Q: My supervisor recently chewed me out for taking too long at lunch and for using the agency phone for personal calls. Everyone does it. Was she being unfair to me?
Ms. A, San Diego, CA
A: I once worked with a girl who would spend an hour each day on the phone to friends, loudly describing the more intimate details of what she'd got up to the previous night with her latest boyfriend/neighbor/mailman.
I swear our boss turned a blind eye because he was so fascinated.
But the vast majority of managers aren't sleazy eavesdroppers, and would much rather you invested your vocal energies into doing the job you're paid for. Everyone needs to make a call from time to time, just don't make it excessive.
Same with the lunch thing - who hasn't needed to make an emergency Bloomingdales trip occasionally? But when it becomes a habit, you're into danger time, my friend.
If you think you're being unfairly picked on, maybe you are. Perhaps it's just your bad luck that the boss noticed your calls rather than those of your colleagues, and saw you slipping guiltily back to your desk at 2:30pm. Whatever. One of the worst things to come out of Washington in recent years is the 'everybody does it' defense. No, your boss was not unfair or wrong. You are.
Q: I'm pretty sure I'm underpaid. How do I ask my boss for a raise? Should I go to our human resources department for help?
Mr. R, Chicago, IL
A: I wondered when someone was going to bring up the subject of their hard-earned dollars. The fact is, I have never met anyone who didn't believe they were underpaid (and I have some disgustingly well-paid friends).
I have also never met anyone who actually did the research to prove they were underpaid. There is no other facet of the workplace that is more anecdotal and less factual.
But the best people to actually tell you if you are underpaid are executive recruiters. Why them and not HR people? Recruiters are out in the market; they know what a variety of companies are paying for talent.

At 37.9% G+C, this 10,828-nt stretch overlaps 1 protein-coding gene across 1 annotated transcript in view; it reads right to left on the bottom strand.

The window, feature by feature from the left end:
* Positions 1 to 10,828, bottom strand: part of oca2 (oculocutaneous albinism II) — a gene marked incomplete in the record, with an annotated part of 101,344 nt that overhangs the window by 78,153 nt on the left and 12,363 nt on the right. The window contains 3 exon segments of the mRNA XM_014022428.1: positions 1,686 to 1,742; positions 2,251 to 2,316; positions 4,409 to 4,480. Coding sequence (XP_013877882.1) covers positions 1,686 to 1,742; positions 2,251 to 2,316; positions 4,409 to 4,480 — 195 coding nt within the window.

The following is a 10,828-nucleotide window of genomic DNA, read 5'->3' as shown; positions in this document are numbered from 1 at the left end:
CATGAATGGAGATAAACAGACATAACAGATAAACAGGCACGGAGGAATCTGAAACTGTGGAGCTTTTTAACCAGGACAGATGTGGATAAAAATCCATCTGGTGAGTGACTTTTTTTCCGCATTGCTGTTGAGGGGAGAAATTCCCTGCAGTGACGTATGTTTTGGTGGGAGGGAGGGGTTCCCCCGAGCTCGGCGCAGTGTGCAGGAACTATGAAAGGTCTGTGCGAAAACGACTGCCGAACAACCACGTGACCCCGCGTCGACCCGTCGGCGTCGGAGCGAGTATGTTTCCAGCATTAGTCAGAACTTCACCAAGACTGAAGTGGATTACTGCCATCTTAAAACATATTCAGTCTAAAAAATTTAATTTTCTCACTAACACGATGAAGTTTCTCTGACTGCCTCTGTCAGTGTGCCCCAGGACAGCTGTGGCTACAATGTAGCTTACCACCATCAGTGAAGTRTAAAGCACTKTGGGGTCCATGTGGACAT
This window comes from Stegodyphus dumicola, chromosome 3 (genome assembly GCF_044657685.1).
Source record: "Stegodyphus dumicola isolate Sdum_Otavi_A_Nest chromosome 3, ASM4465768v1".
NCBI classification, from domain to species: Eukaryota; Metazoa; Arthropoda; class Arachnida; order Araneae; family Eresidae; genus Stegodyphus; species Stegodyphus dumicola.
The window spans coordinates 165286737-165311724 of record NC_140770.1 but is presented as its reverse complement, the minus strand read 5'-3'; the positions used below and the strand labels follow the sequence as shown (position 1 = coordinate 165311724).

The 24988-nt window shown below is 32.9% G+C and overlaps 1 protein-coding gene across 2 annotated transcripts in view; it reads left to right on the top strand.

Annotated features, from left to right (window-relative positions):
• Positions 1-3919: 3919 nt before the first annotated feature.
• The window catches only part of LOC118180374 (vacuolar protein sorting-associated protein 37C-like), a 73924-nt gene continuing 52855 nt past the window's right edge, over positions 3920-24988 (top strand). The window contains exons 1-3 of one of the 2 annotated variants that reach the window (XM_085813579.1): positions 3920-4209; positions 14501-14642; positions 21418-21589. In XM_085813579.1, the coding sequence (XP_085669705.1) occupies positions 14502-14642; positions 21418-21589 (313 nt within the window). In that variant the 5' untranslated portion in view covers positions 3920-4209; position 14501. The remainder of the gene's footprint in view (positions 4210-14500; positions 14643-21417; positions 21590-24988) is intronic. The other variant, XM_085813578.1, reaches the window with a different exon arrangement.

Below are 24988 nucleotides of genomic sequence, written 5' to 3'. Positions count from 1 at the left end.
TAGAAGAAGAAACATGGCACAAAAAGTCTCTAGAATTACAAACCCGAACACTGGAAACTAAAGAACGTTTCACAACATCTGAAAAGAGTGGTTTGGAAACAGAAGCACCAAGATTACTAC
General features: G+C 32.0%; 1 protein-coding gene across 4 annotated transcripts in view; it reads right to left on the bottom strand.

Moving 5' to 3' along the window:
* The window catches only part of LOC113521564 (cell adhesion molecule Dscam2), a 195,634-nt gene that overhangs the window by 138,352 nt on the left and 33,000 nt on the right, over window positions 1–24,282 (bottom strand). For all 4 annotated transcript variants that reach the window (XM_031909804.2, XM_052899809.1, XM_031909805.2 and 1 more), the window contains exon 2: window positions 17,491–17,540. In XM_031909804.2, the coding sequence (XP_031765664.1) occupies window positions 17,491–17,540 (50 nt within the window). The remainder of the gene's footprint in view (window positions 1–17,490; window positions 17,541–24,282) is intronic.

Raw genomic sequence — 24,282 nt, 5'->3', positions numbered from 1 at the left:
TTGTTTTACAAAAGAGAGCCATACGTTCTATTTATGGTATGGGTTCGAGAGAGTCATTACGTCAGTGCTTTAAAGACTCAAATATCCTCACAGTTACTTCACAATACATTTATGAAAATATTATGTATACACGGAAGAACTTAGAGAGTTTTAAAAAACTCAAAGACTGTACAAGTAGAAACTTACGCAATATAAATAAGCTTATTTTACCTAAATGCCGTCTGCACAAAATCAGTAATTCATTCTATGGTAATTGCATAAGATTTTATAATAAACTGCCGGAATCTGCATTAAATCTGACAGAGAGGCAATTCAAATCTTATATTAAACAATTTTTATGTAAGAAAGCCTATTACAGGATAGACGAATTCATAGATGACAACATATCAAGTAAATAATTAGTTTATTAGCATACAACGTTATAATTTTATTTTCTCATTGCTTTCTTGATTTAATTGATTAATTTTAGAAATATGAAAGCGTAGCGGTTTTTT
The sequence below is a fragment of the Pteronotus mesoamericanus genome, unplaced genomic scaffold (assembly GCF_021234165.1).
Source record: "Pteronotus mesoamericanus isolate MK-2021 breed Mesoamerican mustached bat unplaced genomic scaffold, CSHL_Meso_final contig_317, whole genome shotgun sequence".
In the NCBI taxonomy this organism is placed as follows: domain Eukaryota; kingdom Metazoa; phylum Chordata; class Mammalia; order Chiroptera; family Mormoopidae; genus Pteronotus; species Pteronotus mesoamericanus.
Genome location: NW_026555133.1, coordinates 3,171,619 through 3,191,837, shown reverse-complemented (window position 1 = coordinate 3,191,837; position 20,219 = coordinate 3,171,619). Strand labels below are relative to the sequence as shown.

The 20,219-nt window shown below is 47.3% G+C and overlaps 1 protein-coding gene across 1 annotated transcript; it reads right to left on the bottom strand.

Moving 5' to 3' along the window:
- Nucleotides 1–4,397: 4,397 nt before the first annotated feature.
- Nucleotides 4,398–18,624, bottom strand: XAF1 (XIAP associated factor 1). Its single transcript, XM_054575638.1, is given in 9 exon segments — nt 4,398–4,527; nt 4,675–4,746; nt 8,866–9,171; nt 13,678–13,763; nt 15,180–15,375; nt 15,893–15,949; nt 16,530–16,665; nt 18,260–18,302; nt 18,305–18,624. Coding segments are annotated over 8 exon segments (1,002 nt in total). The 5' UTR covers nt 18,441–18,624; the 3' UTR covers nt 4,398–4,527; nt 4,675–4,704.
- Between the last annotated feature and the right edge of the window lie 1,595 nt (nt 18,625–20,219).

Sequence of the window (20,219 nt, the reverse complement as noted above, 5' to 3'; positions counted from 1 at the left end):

HR execs, on the other hand, have a company structure to enforce, so they will always tell you what you are worth in the context of the company's overall pay structure.
So make a discreet call (this is exactly the kind of thing cell phones were invented for) to your friendly neighborhood recruiter and find out exactly how poorly you're paid. But don't expect to get something for nothing - be prepared for the fact that the recruiter will smell commission and want to sign you up on the spot.
Another option is salary surveys. You should check PRWeek's own salary survey (the latest one will be published on March 26), but others are conducted by the PRSA and the Council of PR Firms. On the Web, salary.com includes data for the PR industry, broken down by city and seniority. The New York Times' Web site breaks down salary using similar criteria.
Once armed with your research, you still shouldn't expect an automatic raise. With companies trying to keep their costs down to make it through this economic hangover, you don't want to give them reason to think anything other than what a great value employee you are. Maybe you'd be better off holding your fire until the economy gets healthier again, then charge in before everyone else does.
Got a problem no-one else can help with? Try Pandora at firstname.lastname@example.org.